“I want to be very clear with you,” Lairah said as she walked. “It was rare for outsiders to gain visitation rights even in the days of my predecessor. With me, it’s nearly impossible. Surely you’re wondering why you’ve been allowed in.”
Fae nodded, not sure if she should speak, and not knowing what she should say if she could.
“It’s because of the two of you,” Lairah said, pointing to Fae and Olivia. “I knew about her,” here she indicated Olivia, “and about the Broken Vessel, but now you come along, and my curiosity is appropriately piqued. Seeing her now with a name and actual self adds even more to this curiosity. And that scrap of paper… somehow, you girls are connected to the Broken Vessel. I want to know why.” She cast a harsh, fiery stare at Fae. “That means I’ll expect answers in time, Fae Greyson.”
Fae nodded, still saying nothing.
“But it’s also because of the Broken Vessel,” Lairah continued. “To put it simply, she changed recently. Many of our prisoners did. Surely you girls have heard of Collapse?” Fae and the others nodded. “Nearly half of our prisoners were infected with it. This was a festering mire filled with Collapsed. And then, just a few short cycles ago, all of the Collapsed were mysteriously cured. That includes the Broken Vessel. But while the other previously Collapsed went back to who they were before the infection… the Broken Vessel went through something different. She’s… not at all who she was before. I want to know why.” She looked back at Fae again. “I’m fairly confident you have something to do with these mysterious developments, Fae Greyson.”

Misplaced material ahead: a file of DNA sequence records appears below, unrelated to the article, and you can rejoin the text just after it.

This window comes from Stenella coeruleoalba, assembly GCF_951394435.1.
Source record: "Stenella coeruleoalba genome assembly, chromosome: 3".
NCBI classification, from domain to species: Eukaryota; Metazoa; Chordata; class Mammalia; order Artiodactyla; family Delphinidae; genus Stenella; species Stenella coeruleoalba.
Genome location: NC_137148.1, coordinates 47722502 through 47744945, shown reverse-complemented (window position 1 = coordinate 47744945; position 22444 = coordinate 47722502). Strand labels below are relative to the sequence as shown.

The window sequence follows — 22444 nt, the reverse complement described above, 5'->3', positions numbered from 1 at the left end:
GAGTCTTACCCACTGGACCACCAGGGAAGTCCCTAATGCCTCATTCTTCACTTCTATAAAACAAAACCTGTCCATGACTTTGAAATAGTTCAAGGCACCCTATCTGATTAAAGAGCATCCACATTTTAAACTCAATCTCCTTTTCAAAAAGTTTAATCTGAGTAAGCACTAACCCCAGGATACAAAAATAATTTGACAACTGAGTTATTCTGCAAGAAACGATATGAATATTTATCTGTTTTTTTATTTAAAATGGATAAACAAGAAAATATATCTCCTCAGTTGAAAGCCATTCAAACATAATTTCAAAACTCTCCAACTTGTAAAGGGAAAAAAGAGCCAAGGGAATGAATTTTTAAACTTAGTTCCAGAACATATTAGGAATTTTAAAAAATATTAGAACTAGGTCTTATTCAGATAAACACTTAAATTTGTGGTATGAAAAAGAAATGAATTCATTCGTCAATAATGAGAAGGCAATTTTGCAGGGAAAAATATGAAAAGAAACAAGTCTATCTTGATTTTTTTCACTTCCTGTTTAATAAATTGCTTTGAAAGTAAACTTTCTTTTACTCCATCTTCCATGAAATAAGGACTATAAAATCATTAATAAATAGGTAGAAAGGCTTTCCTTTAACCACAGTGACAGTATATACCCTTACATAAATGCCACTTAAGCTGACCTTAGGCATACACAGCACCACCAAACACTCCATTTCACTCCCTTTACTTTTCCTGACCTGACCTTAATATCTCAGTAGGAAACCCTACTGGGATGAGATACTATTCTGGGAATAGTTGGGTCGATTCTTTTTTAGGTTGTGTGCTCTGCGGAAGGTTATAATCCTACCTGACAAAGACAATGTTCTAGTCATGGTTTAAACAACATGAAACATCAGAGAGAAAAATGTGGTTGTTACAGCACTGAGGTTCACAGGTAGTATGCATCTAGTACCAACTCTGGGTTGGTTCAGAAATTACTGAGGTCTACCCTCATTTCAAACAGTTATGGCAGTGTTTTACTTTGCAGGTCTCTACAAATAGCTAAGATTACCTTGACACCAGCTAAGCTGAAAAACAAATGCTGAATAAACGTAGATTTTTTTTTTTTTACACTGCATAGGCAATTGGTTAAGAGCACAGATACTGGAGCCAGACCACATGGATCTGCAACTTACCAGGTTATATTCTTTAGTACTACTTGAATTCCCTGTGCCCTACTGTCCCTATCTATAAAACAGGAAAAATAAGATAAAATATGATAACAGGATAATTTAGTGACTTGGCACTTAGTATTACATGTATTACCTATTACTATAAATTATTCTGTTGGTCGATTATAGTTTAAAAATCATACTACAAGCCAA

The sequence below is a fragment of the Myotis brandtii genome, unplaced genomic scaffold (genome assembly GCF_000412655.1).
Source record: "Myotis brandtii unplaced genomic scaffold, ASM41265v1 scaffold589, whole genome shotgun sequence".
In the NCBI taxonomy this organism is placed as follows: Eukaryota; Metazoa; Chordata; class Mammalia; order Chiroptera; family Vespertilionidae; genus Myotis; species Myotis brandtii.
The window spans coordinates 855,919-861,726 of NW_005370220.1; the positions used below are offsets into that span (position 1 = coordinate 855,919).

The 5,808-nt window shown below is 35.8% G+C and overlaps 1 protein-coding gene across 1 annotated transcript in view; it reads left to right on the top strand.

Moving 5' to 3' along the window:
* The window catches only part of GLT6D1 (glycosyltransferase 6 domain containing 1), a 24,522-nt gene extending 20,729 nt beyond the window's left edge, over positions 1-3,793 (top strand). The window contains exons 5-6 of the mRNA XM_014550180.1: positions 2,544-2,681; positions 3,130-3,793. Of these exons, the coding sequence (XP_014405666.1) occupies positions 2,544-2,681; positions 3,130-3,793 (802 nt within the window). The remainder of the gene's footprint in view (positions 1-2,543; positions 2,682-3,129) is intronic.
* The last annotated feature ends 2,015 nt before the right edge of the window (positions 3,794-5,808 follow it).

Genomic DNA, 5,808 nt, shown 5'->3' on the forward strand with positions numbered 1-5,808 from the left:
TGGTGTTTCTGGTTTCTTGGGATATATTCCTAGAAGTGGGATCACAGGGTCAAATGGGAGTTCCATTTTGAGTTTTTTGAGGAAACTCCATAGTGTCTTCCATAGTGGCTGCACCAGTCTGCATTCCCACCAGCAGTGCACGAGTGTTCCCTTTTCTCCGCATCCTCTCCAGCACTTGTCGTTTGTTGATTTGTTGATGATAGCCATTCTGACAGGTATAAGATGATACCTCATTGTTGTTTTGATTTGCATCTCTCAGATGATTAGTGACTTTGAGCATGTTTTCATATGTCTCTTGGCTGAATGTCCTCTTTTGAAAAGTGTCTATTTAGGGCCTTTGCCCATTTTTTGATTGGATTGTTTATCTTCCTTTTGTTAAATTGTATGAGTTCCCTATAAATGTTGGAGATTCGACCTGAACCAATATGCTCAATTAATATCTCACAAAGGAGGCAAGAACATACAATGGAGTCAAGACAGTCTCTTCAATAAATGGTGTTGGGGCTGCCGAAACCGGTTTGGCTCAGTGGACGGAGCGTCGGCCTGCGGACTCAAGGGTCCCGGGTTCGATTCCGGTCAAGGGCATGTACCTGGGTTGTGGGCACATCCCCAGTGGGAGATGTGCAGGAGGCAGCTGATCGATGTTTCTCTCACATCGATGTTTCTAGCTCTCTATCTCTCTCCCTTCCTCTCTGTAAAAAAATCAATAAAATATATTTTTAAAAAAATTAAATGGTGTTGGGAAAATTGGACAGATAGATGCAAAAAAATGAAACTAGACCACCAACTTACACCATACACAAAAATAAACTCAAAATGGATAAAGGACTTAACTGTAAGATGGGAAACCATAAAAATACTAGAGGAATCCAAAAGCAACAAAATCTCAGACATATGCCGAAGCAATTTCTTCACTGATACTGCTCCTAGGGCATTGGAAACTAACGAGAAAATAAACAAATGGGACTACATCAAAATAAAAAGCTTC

“We… all of us but Olivia… destroyed Collapse,” Fae said. “We pursued it, confronted it, and destroyed it. Without the Intangible that created and spread the sickness, the sickness can no longer exist.”
Lairah raised an eyebrow. “Fascinating claim,” she said. “You’re very different from the other Greyson.”
“Other…?” Fae trailed off, though, a memory coming to the forefront of her mind: Kairyu, telling her of the ‘other Greyson’ who’d visited her long before Fae arrived, ‘many generations’ before Fae’s time. The words of the Dragon deep beneath the Fallen Plains came to her:
“He was a false sort, presenting himself as peaceful and honest, when in fact he was vicious, and full of mischief.”
“There was another Greyson who visited,” Lairah said. “Many generations before your time.”
The same wording…
He must be the same man. The same Greyson that visited Kairyu.
“My predecessor let him pass,” Lairah said. “He was a false one. Fooled my predecessor, when I could see right through him.” She turned an eye on Fae, the fire within smoldering a deep red. “As I see through you, Fae Greyson. Deception works on others, but not me. Honesty is your only recourse here. Do you understand?”
“I do,” Fae said, swallowing. Her mouth was suddenly very dry.